In 1860, Thomas J. Galbraith was appointed as Indian Agent to the Lower Sioux Agency. Prior to that, Galbraith had been a republican member of the Minnesota State Senate and the Minnesota Territorial House of Representatives. As agent to the Sioux or Dakota, he was charged with fulfilling treaty obligations to the Dakota and with enforcing Indian affairs code, such as regulating the traders.
Galbraith found his task as agent to be nearly impossible leading him to write in 1861: “A dozen years residence on the confines of the Indian country of the northwest . . . have convinced me that if the system herewith delineated will not, if steadily adhered to, revolutionize and civilize the Indian, none concocted by man ever will.”
This belief led Galbraith to resign in the spring of 1862, but he later agreed to hold his resignation until the annuity payment had been made that year. On August 4, violence nearly erupted when Galbraith refused to open the government storehouse for hordes of starving Dakota. When war did break out, Galbraith was in St. Peter along with the militia group the Renville Rangers. Galbraith went to Fort Ridgely and helped defend the fort from attack. He also fought at and was wounded in the Battle of Birch Coulee. Galbraith’s wife and his two children were led to safety during the war by the Wahpeton leader John Other Day.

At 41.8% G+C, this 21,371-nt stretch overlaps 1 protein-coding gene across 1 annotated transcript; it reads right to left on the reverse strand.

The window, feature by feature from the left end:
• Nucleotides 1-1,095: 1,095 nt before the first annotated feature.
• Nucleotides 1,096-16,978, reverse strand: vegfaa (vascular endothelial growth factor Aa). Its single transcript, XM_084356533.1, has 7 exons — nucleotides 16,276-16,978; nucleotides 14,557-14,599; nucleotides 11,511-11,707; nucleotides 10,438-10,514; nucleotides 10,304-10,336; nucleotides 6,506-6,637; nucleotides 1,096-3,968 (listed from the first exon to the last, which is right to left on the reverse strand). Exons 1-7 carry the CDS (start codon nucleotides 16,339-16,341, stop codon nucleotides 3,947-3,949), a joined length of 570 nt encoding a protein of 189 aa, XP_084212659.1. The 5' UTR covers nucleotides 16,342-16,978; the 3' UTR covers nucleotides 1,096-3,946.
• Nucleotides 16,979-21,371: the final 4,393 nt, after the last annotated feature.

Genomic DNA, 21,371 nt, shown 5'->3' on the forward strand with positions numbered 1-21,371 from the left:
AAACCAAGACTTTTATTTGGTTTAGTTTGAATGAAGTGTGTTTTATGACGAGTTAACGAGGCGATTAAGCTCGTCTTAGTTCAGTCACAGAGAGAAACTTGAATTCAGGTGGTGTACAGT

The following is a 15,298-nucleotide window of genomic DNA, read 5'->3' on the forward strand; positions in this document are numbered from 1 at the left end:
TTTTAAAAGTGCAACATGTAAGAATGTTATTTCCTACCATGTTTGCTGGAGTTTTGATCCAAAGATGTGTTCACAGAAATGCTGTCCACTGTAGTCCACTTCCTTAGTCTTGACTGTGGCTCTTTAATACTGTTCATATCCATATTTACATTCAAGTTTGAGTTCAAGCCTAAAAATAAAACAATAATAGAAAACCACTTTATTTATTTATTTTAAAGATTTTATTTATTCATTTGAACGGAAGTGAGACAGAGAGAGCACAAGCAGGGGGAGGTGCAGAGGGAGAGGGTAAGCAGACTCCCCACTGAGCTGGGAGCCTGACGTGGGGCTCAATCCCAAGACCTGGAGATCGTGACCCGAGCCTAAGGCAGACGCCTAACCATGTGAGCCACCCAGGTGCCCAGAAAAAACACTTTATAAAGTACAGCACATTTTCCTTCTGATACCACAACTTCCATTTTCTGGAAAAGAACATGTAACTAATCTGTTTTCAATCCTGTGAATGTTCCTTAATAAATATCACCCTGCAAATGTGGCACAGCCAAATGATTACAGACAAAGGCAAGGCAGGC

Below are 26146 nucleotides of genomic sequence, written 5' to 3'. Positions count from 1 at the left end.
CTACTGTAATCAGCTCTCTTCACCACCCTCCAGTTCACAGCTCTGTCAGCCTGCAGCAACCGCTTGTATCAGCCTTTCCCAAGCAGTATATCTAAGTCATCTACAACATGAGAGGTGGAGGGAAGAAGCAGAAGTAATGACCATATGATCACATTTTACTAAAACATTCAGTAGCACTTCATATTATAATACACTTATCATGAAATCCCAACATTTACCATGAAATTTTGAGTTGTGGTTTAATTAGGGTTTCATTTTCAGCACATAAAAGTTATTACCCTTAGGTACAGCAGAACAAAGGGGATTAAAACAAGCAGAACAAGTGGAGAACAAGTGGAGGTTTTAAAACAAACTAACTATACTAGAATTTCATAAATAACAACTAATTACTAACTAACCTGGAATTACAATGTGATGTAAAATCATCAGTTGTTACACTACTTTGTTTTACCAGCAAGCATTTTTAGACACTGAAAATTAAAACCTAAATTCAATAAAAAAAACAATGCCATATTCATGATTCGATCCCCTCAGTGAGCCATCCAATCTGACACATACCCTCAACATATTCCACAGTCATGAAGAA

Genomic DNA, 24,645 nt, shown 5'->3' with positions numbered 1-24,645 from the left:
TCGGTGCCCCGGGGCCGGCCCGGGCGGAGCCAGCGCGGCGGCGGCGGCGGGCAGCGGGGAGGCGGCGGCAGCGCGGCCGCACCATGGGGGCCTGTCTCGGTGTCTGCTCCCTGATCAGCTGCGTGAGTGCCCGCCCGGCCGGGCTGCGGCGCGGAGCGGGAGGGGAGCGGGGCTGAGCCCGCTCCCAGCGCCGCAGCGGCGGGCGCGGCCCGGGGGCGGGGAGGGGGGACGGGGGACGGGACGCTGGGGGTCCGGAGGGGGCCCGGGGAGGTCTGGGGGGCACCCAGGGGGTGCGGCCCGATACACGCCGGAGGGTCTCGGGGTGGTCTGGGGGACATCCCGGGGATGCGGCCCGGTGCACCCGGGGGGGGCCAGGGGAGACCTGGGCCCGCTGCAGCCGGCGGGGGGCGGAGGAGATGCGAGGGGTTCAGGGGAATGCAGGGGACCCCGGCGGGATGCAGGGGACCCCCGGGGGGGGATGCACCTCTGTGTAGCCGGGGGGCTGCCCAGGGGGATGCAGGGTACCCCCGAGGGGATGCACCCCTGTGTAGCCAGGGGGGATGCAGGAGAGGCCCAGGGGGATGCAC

Many people blamed Thomas J. Galbraith for dissatisfaction among the Dakota that led to war. Even the Dakota leader Little Crow accused Galbraith in letter to Colonel Sibley writing, “For what reason we have commenced this war I will tell you. It is on account of Major Galbraith.” But Galbraith defended himself writing, “I can prove that never at any time in their history have the Sioux of the Mississippi been better supplied with provisions, clothing, implements, seeds and aids to plant than during my administration.” Following the war, two congressional investigations exonerated Galbraith from allegations that his conduct at the Agency brought on the U.S. – Dakota War.
“Thomas J. Galbraith,” The US-Dakota War of 1862, http://www.usdakotawar.org/history/thomas-j-galbraith;
“Thomas J. Galbraith Defends Himself: September 12, 1862,” A Thrilling Narrative of Indian Captivity: Dispatches from the Dakota War of 1862, http://athrillingnarrative.com/2012/08/31/thomas-j-galbraith-defends-himself-september-12-1862/
United States Office of Indian Affairs, “Northern Superintendency,” Annual Report of the Commissioner of Indian Affairs for the year 1861, http://digital.library.wisc.edu/1711.dl/History.AnnRep61.